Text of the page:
Forum: Change vocabulary used to describe mental health

Posed photo of a person with depression.
Posed photo of a person with depression.PHOTO: ST FILE

The Straits Times' Singapore editor Zakir Hussain noted that the pandemic can be seen as an opportunity to fundamentally change the way we view mental wellness (When crisis underlines the need for change, Sept 27).

He called for, among other things, more preventive action and "placing lived experience at the heart of mental healthcare".

I propose we also review the vocabulary we use when discussing mental health. This would go a long way towards addressing the stigma associated with mental healthcare.

First, people seeking counselling should be called clients and not patients. Mental health is a continuum and not all issues faced by people are medical in nature.

Sometimes, talk therapy with a counsellor or psychologist is more appropriate than getting medication from a psychiatrist (a doctor specialising in the treatment of mental disorders).

Calling those who seek such help clients could help persuade someone to get professional support.

Many people with mental health issues are reluctant to seek help because they wrongly believe that only people with serious disorders need to do so.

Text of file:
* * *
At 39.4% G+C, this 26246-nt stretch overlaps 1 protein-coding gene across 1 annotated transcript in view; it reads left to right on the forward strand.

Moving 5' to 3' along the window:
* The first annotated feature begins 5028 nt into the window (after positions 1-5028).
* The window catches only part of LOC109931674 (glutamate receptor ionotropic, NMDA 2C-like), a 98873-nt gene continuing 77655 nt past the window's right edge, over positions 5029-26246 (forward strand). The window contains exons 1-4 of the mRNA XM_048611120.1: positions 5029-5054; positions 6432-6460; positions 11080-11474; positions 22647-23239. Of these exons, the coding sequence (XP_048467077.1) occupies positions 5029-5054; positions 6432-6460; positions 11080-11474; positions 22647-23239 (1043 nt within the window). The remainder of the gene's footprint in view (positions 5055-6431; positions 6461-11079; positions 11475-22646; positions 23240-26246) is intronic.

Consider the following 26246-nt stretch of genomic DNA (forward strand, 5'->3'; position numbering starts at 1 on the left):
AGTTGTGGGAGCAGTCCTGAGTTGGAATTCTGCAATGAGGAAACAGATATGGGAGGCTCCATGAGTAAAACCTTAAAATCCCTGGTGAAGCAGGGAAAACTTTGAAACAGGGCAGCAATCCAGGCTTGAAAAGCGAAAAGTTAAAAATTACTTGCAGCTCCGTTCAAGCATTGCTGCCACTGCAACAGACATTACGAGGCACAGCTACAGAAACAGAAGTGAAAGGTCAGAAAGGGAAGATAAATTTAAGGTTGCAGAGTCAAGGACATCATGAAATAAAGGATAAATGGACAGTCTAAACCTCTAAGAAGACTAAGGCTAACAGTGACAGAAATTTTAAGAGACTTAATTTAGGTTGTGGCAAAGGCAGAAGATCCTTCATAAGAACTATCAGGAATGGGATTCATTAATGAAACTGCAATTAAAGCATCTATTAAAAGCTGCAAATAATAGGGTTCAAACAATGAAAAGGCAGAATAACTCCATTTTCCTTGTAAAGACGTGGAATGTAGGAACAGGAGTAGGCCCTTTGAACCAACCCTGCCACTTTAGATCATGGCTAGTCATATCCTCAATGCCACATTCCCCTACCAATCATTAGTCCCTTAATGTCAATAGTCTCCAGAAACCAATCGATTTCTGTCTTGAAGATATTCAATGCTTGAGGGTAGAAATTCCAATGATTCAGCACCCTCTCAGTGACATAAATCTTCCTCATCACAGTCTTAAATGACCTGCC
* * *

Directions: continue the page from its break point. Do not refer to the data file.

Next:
Second, those who end their own lives are commonly said to have "committed suicide". The phrase describes the event like a crime and suggests the individual shoulders some blame for it.

While Singapore decriminalised attempted suicide earlier this year, our vocabulary around it has yet to change.

The litmus test for talking about suicide is to substitute the word "cancer" for "suicide". We wouldn't say someone committed cancer. We would simply say he died of cancer.

People with mental health issues have far more sides to them than their condition. To accept someone as a person first is not only more respectful, but also acknowledges that there is more to him beyond his diagnosis.

We shouldn't say, for example, that someone is bipolar. Instead, we should just describe him as living with the condition.

Recently, I was heartened to hear Tanjong Pagar GRC MP Alvin Tan, in his maiden parliamentary speech, define mental health broadly.

He alluded to the fact that the conditions can often be temporary in nature by referring to them as "mental ailments" or "mental injuries".

Mr Tan was also upfront about the biggest barrier that people face in seeking help over their mental health - shame.

A better vocabulary would go some way to changing this.

Shilpa Jain

A version of this article appeared in the print edition of The Straits Times on October 03, 2020, with the headline 'Change vocabulary used to describe mental health'. Subscribe